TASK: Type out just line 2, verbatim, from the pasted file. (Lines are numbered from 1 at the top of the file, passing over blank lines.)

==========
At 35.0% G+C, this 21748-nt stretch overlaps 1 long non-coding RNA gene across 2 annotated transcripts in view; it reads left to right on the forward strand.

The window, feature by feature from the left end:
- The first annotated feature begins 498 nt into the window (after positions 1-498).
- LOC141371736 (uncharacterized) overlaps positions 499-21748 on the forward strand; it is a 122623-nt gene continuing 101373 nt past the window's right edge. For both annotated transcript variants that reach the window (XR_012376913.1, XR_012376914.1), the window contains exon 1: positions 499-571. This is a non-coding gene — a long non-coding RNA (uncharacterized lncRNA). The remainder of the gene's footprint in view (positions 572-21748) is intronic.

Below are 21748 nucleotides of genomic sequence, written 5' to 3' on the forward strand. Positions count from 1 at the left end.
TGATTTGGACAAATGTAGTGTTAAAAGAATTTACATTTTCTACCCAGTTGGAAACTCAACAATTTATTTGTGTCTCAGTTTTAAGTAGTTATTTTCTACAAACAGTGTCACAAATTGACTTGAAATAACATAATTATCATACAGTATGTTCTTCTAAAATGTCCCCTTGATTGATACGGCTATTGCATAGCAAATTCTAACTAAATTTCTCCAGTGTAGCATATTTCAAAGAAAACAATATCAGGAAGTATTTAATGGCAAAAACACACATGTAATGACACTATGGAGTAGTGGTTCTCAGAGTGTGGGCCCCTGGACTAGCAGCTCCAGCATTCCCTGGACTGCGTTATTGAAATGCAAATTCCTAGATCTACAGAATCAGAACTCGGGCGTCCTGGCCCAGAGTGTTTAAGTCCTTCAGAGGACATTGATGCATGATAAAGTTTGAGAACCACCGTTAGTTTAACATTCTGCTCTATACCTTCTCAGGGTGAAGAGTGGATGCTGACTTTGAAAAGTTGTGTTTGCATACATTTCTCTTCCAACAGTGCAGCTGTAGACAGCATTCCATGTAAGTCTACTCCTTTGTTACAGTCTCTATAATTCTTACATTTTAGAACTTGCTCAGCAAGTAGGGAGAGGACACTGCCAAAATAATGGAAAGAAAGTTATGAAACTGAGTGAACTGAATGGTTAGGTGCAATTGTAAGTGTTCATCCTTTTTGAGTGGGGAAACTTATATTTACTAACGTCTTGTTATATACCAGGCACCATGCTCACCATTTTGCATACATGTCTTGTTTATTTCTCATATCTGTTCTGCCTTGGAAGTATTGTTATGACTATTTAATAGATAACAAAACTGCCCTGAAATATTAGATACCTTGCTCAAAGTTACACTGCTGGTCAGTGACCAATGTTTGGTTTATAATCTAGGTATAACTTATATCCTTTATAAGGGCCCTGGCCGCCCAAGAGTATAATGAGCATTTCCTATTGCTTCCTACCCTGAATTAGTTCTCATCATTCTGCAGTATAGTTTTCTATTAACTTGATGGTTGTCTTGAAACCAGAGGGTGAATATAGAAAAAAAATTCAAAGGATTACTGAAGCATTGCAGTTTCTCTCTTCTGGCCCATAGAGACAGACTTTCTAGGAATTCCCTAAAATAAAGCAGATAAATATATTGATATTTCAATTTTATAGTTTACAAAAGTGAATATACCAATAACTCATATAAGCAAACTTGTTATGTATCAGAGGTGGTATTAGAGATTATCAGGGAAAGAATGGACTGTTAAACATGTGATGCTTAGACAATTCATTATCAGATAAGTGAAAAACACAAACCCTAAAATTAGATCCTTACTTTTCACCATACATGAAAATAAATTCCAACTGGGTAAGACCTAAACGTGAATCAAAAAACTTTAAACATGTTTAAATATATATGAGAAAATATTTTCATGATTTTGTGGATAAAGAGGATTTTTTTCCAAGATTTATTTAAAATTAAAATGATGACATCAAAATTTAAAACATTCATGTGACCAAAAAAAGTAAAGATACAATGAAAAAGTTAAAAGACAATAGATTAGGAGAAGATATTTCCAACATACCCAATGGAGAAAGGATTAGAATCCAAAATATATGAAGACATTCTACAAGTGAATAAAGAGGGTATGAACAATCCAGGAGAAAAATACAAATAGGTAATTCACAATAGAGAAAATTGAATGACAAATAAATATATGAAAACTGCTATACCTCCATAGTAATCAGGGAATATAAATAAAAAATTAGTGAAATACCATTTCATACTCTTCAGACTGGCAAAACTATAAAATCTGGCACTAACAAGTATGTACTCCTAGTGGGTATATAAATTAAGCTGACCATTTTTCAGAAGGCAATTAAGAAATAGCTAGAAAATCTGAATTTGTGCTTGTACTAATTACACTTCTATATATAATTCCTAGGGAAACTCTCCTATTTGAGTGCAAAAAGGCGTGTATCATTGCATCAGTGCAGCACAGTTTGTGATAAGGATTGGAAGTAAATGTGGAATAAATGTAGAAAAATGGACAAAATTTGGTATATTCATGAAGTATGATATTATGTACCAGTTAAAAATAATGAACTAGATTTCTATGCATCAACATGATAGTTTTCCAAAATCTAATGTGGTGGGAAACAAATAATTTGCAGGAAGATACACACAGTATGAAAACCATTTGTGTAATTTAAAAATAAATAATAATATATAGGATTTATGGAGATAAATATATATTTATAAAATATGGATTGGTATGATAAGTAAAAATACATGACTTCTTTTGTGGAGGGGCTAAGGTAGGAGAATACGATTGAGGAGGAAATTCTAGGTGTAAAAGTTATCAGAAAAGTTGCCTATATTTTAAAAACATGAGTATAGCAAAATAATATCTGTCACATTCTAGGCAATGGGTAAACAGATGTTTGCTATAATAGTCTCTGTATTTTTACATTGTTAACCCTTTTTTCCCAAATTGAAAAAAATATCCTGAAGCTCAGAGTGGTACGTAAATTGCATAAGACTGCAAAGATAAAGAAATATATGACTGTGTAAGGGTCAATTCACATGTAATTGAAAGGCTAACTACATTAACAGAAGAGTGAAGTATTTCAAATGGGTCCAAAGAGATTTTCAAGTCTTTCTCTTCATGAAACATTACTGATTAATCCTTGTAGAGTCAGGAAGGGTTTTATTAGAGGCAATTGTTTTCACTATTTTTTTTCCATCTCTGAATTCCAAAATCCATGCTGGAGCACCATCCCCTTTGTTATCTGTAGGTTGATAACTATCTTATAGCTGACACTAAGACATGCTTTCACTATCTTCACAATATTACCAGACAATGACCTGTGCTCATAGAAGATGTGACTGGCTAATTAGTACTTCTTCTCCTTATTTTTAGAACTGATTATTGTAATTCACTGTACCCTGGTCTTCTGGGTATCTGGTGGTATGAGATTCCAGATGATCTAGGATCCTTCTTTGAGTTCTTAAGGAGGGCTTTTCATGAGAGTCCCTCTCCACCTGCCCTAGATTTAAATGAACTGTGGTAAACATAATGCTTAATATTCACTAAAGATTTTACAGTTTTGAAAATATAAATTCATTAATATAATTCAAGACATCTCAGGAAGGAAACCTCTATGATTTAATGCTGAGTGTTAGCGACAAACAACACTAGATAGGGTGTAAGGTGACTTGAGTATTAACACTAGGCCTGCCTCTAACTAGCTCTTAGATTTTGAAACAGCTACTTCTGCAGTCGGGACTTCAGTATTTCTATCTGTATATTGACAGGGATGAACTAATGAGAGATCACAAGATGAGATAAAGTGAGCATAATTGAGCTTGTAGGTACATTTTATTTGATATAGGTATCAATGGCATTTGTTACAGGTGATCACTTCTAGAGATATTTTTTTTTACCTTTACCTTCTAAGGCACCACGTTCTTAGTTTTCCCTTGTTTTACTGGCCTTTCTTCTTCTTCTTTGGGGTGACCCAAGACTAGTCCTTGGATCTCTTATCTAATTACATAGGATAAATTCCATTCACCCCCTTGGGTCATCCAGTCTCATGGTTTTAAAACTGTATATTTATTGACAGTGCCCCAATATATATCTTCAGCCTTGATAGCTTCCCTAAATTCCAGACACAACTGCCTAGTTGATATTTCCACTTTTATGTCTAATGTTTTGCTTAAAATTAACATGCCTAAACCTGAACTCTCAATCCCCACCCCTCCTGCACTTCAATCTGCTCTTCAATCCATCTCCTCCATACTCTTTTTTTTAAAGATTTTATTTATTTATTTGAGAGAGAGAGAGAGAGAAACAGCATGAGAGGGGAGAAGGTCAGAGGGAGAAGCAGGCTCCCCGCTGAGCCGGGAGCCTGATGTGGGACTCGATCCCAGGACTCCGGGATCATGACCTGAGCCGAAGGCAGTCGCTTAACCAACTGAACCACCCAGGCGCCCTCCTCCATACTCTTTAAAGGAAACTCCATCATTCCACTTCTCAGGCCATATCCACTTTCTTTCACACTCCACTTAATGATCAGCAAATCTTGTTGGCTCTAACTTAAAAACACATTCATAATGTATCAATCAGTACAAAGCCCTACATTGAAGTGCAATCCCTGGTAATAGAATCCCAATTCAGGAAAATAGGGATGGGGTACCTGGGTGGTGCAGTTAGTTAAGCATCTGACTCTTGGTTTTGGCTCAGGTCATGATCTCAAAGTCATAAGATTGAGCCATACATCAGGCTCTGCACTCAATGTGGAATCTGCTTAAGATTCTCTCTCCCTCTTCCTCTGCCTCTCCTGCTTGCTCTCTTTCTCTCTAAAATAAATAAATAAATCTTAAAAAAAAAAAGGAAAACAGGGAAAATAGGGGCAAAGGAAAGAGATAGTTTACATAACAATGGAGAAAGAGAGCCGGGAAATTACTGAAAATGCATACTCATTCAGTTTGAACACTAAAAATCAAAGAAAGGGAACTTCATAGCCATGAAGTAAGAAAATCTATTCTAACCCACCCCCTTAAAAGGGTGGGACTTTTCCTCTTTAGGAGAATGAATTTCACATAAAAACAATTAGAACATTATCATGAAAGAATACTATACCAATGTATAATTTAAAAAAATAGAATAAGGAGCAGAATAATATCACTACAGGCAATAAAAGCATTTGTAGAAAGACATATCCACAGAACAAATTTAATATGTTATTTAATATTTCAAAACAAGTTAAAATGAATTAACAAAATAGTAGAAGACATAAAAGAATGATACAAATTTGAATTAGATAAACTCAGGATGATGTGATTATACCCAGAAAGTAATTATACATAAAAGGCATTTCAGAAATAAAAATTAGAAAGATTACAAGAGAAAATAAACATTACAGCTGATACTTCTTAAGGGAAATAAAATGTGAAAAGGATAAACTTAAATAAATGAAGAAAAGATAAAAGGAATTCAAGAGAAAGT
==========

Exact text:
The window, feature by feature from the left end: